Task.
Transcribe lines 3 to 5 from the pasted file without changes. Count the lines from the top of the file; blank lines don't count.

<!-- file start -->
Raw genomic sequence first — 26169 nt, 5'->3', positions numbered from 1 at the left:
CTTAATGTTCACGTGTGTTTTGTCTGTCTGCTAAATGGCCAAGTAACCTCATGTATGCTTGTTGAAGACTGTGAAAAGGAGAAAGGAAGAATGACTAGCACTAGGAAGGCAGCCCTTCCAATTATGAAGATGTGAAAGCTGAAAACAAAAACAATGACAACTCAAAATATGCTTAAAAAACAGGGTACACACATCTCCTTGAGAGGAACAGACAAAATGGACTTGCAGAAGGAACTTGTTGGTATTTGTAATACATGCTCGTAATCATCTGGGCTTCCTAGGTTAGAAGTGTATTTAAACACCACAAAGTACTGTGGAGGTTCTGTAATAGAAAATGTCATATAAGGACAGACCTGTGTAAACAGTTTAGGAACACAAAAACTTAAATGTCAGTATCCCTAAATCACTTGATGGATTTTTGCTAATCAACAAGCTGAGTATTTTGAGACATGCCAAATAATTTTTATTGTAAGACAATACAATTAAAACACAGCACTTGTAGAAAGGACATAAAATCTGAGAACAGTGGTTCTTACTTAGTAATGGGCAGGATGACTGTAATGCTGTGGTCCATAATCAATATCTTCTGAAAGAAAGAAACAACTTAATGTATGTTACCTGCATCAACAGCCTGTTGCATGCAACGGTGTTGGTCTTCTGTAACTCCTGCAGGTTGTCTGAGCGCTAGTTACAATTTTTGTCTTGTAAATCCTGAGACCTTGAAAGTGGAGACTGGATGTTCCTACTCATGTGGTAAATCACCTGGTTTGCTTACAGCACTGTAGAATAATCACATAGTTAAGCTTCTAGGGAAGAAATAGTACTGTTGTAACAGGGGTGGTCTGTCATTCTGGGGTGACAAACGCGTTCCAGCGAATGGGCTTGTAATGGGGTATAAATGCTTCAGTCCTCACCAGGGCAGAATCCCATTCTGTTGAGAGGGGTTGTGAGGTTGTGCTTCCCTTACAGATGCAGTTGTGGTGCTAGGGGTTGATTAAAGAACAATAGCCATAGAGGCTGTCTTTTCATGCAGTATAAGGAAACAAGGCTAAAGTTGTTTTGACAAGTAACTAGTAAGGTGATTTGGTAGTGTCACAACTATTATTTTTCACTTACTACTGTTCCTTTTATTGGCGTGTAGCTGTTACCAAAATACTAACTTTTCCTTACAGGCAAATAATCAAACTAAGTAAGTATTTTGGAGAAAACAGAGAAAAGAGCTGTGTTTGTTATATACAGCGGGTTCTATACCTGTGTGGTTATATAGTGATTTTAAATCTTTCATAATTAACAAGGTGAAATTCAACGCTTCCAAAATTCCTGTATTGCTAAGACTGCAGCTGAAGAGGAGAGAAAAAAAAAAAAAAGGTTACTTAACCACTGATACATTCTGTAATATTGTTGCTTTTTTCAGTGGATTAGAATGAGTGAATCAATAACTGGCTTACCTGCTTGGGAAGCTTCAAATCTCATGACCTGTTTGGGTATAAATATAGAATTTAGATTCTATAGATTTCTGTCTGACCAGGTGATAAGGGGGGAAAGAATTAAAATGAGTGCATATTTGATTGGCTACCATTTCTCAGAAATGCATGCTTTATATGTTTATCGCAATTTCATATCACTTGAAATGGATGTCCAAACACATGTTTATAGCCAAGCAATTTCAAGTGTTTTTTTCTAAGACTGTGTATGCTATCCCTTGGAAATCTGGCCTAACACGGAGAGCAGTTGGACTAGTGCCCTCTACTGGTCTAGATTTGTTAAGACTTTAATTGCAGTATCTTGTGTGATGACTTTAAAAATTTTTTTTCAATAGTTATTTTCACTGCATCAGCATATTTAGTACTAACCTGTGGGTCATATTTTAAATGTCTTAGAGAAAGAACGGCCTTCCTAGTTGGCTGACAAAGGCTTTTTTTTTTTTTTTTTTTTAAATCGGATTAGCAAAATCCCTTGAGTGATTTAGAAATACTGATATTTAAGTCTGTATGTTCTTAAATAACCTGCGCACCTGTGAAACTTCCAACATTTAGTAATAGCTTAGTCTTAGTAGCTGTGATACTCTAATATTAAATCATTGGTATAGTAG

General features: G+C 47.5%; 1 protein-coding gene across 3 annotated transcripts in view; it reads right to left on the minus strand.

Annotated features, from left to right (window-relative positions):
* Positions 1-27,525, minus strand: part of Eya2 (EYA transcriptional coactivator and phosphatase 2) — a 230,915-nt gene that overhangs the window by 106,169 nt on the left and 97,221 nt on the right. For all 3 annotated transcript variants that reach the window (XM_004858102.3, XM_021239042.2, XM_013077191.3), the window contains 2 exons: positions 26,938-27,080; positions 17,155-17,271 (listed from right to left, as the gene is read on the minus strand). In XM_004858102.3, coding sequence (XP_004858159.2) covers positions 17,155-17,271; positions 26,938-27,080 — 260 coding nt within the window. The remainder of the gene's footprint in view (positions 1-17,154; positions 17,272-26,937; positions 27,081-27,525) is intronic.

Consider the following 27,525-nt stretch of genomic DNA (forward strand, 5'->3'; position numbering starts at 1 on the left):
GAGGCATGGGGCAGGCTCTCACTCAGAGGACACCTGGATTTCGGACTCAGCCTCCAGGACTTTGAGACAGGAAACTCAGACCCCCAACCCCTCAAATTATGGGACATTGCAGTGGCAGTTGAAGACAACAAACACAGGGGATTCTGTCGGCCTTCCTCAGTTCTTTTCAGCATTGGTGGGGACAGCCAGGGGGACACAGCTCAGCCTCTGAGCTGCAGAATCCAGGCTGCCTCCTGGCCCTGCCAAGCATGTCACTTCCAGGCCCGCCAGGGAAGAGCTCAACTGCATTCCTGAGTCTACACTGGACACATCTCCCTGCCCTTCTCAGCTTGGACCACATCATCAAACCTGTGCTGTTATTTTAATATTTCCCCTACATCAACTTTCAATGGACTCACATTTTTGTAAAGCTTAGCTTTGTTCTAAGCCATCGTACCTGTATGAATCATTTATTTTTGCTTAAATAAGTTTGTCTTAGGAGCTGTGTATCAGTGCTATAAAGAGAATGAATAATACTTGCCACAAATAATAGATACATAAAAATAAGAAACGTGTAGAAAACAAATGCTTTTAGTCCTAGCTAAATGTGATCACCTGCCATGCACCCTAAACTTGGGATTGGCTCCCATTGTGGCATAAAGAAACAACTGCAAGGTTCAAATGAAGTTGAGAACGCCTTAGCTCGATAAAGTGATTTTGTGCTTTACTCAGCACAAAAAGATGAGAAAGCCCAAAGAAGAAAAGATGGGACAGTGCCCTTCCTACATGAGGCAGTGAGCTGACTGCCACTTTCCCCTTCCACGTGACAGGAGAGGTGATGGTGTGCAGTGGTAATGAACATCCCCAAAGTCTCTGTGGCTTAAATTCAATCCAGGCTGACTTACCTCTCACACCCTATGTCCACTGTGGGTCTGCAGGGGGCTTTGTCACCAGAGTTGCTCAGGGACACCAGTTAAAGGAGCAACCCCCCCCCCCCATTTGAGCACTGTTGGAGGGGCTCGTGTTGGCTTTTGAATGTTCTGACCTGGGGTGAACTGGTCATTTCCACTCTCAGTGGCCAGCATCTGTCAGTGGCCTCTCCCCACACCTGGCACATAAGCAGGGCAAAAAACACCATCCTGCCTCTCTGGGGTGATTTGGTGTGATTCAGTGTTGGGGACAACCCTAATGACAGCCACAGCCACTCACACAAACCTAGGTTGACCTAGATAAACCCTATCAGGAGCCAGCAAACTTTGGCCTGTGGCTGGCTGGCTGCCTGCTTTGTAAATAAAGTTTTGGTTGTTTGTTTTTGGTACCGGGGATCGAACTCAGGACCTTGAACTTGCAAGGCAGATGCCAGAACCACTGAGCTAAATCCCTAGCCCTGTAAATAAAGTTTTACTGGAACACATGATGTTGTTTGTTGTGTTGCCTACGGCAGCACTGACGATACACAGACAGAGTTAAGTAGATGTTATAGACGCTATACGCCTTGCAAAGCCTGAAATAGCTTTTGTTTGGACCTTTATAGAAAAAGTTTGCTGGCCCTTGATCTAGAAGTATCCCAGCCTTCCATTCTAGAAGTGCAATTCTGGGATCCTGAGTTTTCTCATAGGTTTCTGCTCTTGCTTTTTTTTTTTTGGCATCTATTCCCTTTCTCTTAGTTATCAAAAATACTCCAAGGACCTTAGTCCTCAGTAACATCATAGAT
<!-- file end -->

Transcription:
General features: G+C 47.5%; 1 protein-coding gene across 3 annotated transcripts in view; it reads right to left on the minus strand.

Annotated features, from left to right (window-relative positions):
* Positions 1-27,525, minus strand: part of Eya2 (EYA transcriptional coactivator and phosphatase 2) — a 230,915-nt gene that overhangs the window by 106,169 nt on the left and 97,221 nt on the right. For all 3 annotated transcript variants that reach the window (XM_004858102.3, XM_021239042.2, XM_013077191.3), the window contains 2 exons: positions 26,938-27,080; positions 17,155-17,271 (listed from right to left, as the gene is read on the minus strand). In XM_004858102.3, coding sequence (XP_004858159.2) covers positions 17,155-17,271; positions 26,938-27,080 — 260 coding nt within the window. The remainder of the gene's footprint in view (positions 1-17,154; positions 17,272-26,937; positions 27,081-27,525) is intronic.